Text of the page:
Football is a sport after all and should not allow itself to be hijacked for political ends - if some fans want to run political campaigns, let them knock themselves out elsewhere.

I have my own views on Scottish independence or Dignity in Dying, for example, but I would never dream of trying to use a football match as a vehicle for promoting my views.

The comparison being drawn with Nelson Mandela is plainly ridiculous because the former South African President was a great healing and unifying figure, a winner of the Nobel Peace Prize, so why would anyone want to turn a minute's silence for Nelson Mandela into some arcane political point? 

So, the chap who calls the Green Brigade the Greetin' Brigade makes a fair point - time to move on.       

Comment: Trouble in Paradise for Green Brigade

A banner displaying William Wallace and Bobby Sands shown by the Green Brigade at Celtic Park last month. Picture: SNS


Celtic have banned their ultra fans the Green Brigade, but is it really political activism that’s being punished, asks Dani Garavelli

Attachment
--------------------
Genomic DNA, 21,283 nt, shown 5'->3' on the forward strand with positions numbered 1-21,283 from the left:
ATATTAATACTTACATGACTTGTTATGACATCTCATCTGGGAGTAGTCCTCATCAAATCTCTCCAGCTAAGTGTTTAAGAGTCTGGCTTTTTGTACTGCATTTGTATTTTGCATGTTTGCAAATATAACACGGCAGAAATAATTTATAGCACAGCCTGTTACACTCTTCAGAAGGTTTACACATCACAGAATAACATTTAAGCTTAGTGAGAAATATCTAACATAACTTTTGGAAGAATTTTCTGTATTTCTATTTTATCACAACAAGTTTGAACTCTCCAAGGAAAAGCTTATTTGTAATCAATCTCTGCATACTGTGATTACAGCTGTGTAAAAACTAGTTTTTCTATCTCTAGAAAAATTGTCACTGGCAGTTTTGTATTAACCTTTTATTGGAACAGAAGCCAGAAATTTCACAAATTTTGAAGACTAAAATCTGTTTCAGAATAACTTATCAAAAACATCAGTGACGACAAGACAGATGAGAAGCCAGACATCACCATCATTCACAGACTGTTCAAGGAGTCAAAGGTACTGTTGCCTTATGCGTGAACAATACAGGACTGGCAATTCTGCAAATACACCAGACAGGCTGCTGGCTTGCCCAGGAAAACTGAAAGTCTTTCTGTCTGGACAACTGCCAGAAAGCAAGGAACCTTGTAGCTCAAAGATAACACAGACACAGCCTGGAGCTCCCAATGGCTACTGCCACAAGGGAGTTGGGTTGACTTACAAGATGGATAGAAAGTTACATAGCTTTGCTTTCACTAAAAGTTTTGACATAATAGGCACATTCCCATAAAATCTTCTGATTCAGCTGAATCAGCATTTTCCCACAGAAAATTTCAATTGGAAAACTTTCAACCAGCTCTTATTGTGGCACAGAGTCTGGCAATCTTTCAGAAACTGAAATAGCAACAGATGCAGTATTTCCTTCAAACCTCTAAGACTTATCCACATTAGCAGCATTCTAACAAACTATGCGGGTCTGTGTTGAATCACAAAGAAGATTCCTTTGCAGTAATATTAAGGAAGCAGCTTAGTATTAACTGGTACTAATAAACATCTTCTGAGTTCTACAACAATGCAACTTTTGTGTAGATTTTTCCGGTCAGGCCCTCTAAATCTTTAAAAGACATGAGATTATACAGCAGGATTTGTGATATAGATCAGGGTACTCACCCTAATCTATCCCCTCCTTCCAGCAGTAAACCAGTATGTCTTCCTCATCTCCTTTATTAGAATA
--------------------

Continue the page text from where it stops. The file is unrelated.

WITH their passion, their ­colourful and provocative banners, and their anti-authoritarian attitude, the Green Brigade breathed new spirit into the all-seater Celtic Park, aka Paradise to faithful fans.

That’s something few supporters would dispute. The ultras’ youthful defiance combined with their ability to produce stunning visual expressions of cultural identity revitalised matches which had had the life sucked out of them by health and safety rules, corporate interests and heightened sensibilities around sectarianism.

Take the notorious Four Horseman of the Apocalypse display, featuring Neil Lennon, Hector the taxman, Death and Craig Whyte advancing towards beleaguered Rangers, which was unfurled on the last Old Firm derby of the 2012 season. Whatever your loyalties, it would be difficult not to marvel at the creative energy which went into the realisation of that goading image, accompanied by an array of tombstones across Section 111, the part of the stadium the Green Brigade made its own.